In 2017, Hurricanes Harvey, Irma, and Maria caused more than $200 billion dollars of damage in the United States, as well as the incalculable cost of the loss of life and mental trauma associated with these disasters. In a changing climate, sea level rise and the potential for increasing tropical cyclone intensity can result in even more devastating damages. Therefore, engineers, community planners, and coastal residents need accurate, timely, and accessible forecasting of storm processes and their impact on coastal communities to bolster national resilience and reduce risk to life and property during these events. However, along with uncertainties in understanding and modeling of storm processes, there are complex challenges associated with determining and meeting the needs of end users who rely on these forecasts for emergency management decisions.
To determine needed advancements in storm forecasting, the U.S. Coastal Research Program (USCRP) hosted a Storm Processes and Impacts workshop for coastal stakeholders 16-18 April 2018, in St. Petersburg, Florida. The attendees included local coastal managers, emergency managers, state and regional agencies, federal agency scientists and engineers, academics, and private industry scientists and engineers. Workshop objectives were to synthesize present capabilities for modeling storm processes and forecasting impacts and to prioritize advancements. In addition, the workshop provided an opportunity to bridge the apparent gap between the research of coastal scientists and engineers and the information being distributed publicly and to emergency managers before, during, and after storm events.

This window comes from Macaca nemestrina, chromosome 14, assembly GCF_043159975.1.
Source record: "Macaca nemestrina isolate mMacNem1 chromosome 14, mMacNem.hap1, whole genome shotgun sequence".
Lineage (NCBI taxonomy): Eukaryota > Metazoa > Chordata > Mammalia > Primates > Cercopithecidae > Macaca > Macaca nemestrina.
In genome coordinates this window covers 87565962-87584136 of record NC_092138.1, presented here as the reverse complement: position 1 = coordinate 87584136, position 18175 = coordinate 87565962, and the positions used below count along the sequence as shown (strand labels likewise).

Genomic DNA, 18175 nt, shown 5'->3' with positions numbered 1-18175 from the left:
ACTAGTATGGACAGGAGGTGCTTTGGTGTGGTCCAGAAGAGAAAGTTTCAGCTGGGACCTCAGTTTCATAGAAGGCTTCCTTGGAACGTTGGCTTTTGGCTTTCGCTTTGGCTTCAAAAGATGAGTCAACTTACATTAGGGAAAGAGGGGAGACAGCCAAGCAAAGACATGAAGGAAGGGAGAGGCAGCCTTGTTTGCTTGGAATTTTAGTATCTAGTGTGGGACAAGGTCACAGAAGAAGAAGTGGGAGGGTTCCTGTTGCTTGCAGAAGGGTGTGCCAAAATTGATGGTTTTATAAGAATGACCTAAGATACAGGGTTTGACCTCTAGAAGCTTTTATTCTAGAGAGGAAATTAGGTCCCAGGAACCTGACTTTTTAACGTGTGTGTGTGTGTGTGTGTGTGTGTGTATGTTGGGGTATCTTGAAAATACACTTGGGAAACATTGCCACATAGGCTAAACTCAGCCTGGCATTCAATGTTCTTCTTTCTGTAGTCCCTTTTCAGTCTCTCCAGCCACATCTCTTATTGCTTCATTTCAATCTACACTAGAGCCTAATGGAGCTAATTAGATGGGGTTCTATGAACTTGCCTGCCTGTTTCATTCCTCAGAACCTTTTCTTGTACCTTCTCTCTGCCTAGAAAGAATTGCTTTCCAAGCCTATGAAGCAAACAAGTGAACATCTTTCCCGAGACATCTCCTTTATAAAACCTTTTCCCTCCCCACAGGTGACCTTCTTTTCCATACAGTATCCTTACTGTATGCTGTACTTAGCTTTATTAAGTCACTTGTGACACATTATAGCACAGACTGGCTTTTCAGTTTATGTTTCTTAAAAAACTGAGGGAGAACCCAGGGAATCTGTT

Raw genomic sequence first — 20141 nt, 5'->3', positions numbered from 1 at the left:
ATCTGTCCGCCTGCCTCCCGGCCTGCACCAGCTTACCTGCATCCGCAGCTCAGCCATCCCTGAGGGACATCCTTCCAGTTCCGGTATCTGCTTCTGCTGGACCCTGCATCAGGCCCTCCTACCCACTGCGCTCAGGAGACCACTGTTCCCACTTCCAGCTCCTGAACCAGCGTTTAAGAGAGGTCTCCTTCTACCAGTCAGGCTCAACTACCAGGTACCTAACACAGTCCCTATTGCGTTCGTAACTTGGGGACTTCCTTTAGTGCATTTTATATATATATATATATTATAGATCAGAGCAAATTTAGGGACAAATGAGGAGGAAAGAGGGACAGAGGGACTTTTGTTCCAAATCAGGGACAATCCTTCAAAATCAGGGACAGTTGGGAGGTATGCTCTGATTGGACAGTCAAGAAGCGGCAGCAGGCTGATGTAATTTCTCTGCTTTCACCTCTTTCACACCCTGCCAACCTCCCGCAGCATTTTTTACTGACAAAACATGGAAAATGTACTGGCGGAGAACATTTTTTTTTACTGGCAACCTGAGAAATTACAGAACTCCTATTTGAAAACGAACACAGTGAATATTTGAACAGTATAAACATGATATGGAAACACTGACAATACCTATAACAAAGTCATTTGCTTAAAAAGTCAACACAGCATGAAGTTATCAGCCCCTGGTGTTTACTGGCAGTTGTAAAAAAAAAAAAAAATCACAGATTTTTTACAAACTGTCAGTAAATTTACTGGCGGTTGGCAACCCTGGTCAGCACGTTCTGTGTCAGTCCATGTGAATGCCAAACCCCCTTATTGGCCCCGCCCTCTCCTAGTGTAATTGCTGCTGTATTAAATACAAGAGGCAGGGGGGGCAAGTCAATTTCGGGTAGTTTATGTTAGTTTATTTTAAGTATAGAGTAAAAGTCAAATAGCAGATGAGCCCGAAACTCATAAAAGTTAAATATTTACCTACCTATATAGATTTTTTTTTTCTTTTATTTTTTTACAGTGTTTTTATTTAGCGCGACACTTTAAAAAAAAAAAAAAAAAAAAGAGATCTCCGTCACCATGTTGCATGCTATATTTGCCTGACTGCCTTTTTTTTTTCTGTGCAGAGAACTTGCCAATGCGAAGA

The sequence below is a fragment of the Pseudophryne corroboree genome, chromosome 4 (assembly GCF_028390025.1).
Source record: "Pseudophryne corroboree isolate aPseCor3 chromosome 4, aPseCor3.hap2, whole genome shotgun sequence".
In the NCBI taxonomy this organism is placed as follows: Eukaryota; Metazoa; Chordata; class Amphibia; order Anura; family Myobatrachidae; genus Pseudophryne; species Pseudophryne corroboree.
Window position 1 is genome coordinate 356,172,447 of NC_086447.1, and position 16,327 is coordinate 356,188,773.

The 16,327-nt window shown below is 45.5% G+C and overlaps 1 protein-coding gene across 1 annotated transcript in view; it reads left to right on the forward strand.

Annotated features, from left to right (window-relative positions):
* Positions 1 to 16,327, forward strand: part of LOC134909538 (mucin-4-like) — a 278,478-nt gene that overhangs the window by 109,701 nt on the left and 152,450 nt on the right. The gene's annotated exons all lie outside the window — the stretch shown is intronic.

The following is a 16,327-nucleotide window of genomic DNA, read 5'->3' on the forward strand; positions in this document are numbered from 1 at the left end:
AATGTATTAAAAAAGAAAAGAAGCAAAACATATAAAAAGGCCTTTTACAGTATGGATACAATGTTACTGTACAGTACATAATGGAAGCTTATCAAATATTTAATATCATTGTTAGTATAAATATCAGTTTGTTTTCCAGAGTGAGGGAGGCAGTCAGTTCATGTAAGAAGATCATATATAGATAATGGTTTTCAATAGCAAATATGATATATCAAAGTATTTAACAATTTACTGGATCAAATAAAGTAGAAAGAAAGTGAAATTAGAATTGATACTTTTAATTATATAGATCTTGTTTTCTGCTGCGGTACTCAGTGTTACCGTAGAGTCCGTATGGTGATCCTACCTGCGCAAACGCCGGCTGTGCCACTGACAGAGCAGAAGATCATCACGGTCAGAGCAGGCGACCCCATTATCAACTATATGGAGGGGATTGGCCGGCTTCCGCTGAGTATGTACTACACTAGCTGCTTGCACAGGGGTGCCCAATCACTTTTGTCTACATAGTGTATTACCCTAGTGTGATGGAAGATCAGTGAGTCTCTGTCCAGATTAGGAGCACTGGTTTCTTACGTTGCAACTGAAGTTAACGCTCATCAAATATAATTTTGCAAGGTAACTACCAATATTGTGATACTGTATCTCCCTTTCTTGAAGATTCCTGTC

N Elko, JC Dietrich, M Cialone, H Stockdon, MV Bilskie, B Boyd, B Charbonneau, D Cox, KM Dresback, S Elgar, A Lewis, P Limber, J Long, TC Massey, T Mayo, K McIntosh, N Nadal-Caraballo, B Raubenheimer, T Tomiczek, A Wargula (2019). “Advancing the Understanding of Storm Processes and Impacts.” Shore & Beach, 87(1), 41-55.